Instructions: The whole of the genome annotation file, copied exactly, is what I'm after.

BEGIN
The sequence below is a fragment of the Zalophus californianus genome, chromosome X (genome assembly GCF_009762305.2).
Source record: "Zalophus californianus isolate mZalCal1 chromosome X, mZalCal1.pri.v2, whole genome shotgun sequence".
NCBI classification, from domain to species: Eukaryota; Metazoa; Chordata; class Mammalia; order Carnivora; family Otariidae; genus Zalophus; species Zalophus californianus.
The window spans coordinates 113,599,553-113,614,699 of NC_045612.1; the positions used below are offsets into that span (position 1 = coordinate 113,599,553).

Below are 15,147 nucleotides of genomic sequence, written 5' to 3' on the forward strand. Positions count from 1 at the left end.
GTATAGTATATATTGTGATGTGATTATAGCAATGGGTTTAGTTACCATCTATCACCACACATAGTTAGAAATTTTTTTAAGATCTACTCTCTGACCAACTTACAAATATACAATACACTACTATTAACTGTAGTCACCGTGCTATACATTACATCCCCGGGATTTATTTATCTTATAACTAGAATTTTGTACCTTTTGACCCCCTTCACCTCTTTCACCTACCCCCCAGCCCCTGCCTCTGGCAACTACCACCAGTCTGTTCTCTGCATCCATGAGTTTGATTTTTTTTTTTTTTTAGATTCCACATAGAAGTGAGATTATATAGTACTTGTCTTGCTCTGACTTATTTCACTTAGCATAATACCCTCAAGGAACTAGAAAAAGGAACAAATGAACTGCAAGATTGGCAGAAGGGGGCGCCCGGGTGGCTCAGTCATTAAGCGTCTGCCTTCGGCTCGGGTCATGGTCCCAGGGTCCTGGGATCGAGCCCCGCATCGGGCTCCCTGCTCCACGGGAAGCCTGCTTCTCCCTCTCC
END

The sequence below is a fragment of the Zalophus californianus genome, chromosome X (genome assembly GCF_009762305.2).
Source record: "Zalophus californianus isolate mZalCal1 chromosome X, mZalCal1.pri.v2, whole genome shotgun sequence".
NCBI classification, from domain to species: Eukaryota; Metazoa; Chordata; class Mammalia; order Carnivora; family Otariidae; genus Zalophus; species Zalophus californianus.
The window spans coordinates 113,599,553-113,614,699 of NC_045612.1; the positions used below are offsets into that span (position 1 = coordinate 113,599,553).

Below are 15,147 nucleotides of genomic sequence, written 5' to 3' on the forward strand. Positions count from 1 at the left end.
GTATAGTATATATTGTGATGTGATTATAGCAATGGGTTTAGTTACCATCTATCACCACACATAGTTAGAAATTTTTTTAAGATCTACTCTCTGACCAACTTACAAATATACAATACACTACTATTAACTGTAGTCACCGTGCTATACATTACATCCCCGGGATTTATTTATCTTATAACTAGAATTTTGTACCTTTTGACCCCCTTCACCTCTTTCACCTACCCCCCAGCCCCTGCCTCTGGCAACTACCACCAGTCTGTTCTCTGCATCCATGAGTTTGATTTTTTTTTTTTTTTAGATTCCACATAGAAGTGAGATTATATAGTACTTGTCTTGCTCTGACTTATTTCACTTAGCATAATACCCTCAAGGAACTAGAAAAAGGAACAAATGAACTGCAAGATTGGCAGAAGGGGGCGCCCGGGTGGCTCAGTCATTAAGCGTCTGCCTTCGGCTCGGGTCATGGTCCCAGGGTCCTGGGATCGAGCCCCGCATCGGGCTCCCTGCTCCACGGGAAGCCTGCTTCTCCCTCTCC